Dipl.-Math. Julian Thimme
Lehrstuhl für Derivate und Financial Engineering
- 1985: Geboren in Bielefeld
- 2004: Abitur am Gymnasium Elisabethschule, Marburg
- 2004-2005: Wehrersatzdienst an der Deutschen Blindenstudienanstalt, Marburg
- 2005-2010: Studium der Mathematik an der Westfälischen Wilhelms-Universität Münster, Schwerpunkte: Algebraische Geometrie und Algebraische Zahlentheorie
- Seit November 2010: Wissenschaftlicher Mitarbeiter am Lehrstuhl für Derivate und Financial Engineering
- Asset Pricing
- Decision Making under Ambiguity
- Thimme, J. (2014): Intertemporal Substitution in Consumption: A Literature Review, Working Paper. (Abstract)
This paper reviews the status quo of the empirical literature about the elasticity of intertemporal substitution (EIS) in consumption. Aiming to answer the question what the true magnitude of the parameter really is, it discusses several recent advances of the theory and highlights obstacles for the estimation. Although the general discussion still seems to be prevailed by Hall's early EIS estimates close to zero, we show that several deviations from the time additive rational expectations model speak in favor of considerably higher values. Our treatment is supposed to provide researchers a hint at which parameter is a reasonable and incontrovertible choice for the calibration of models in macroeconomics and finance.
- Branger, N., Thimme, J. (2014): Ambiguous Long Run Risks, Working Paper. (Abstract)
We present an extension of the long run risks model of Bansal and Yaron (2004) that allows for ambiguity about trend consumption growth and volatility. We use survey data to construct proxies of the model's state variables which allows a direct estimation and calibration of the model. Ambiguity about the level of future risk predicts excess returns and explains time-variation in the variance risk premium. Our model explains these stylized facts and highlights the importance of separating aggregate uncertainty into its parts.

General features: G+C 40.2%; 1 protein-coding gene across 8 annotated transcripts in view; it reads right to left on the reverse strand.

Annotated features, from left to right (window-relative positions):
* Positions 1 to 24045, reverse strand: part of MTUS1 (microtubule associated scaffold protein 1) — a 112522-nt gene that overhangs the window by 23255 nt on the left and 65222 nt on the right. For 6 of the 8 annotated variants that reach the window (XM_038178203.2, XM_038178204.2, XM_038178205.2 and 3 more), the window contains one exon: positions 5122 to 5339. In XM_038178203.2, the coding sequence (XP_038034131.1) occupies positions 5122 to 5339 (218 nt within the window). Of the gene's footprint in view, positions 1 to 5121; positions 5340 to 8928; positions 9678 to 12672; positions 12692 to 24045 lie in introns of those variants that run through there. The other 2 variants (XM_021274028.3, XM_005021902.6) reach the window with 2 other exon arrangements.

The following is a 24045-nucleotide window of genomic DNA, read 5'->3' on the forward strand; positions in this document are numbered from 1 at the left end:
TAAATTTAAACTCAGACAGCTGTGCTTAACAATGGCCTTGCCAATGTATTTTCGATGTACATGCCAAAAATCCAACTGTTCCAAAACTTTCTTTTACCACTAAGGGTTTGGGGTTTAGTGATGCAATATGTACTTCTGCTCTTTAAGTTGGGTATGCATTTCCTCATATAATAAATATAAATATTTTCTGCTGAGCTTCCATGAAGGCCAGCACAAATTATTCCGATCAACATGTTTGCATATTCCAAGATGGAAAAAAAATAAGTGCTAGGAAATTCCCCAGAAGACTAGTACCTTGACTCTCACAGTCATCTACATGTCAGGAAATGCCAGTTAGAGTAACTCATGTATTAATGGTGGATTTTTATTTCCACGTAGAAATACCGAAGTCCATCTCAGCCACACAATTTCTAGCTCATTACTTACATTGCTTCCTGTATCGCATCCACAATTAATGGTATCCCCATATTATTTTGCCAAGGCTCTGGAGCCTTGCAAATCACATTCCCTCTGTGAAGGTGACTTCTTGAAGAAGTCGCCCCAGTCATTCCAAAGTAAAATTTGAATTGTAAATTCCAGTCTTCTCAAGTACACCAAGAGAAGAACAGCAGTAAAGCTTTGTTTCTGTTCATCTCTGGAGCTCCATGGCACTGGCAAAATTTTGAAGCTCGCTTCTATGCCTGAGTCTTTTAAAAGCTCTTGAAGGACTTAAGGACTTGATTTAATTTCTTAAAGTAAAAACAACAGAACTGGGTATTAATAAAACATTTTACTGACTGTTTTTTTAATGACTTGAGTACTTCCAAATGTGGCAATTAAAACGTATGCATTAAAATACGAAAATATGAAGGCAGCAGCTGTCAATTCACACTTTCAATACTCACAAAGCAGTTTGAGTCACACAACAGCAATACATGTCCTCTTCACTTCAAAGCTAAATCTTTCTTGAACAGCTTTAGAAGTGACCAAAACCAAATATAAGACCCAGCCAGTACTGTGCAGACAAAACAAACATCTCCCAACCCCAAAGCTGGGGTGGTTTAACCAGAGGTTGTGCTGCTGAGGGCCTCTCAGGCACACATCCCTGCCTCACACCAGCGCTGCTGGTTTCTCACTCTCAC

- Branger, N., Konermann, P., Thimme, J. (2013): Returns on Cyclical and Defensive Stocks in Times of Scarce Information about the Business Cycle, Working Paper, March 2013. (available at SSRN)
- Thimme, J., Völkert, C. (2011): High Order Smooth Ambiguity Preferences and Asset Prices, Working Paper. (available at SSRN) (Abstract)
This paper extends the recursive smooth ambiguity decision model developed in Klibanoff, Marinacci, and Mukerji (2005, 2009) by relaxing the uniformity imposed on higher order acts. This generalization permits a separation of intertemporal substitution, risk aversion, and ambiguity aversion towards different sources of uncertainty. Our decision model is suited in situations where subjects may treat several kinds of uncertainty in different manners. We apply our preference specification to a consumption-based asset pricing model with long-run risks and assess the impact of ambiguity on asset prices and predictability patterns. We find that modeling attitudes towards uncertainty through high order smooth ambiguity preferences has important implications for asset prices. Our model significantly improves upon the special cases of Epstein and Zin (1989) utility and standard smooth ambiguity preferences.
- Thimme, J., Völkert, C. (2015): Ambiguity in the Cross-Section of Expected Returns: An Empirical Assessment, Journal of Business and Economic Statistics, Vol. 33, Issue 3, July 2015, 418-429. (Abstract)
This article estimates and tests the smooth ambiguity model of Klibanoff, Marinacci, and Mukerji based on stock market data. We introduce a novel methodology to estimate the conditional expectation, which characterizes the impact of a decision maker’s ambiguity attitude on asset prices. Our point estimates of the ambiguity parameter are between 25 and 60, whereas our risk aversion estimates are considerably lower. The substantial difference indicates that market participants are ambiguity averse. Furthermore, we evaluate if ambiguity aversion helps explaining the cross-section of expected returns. Compared with Epstein and Zin preferences, we find that incorporating ambiguity into the decision model improves the fit to the data while keeping relative risk aversion at more reasonable levels. Supplementary materials for this article are available online.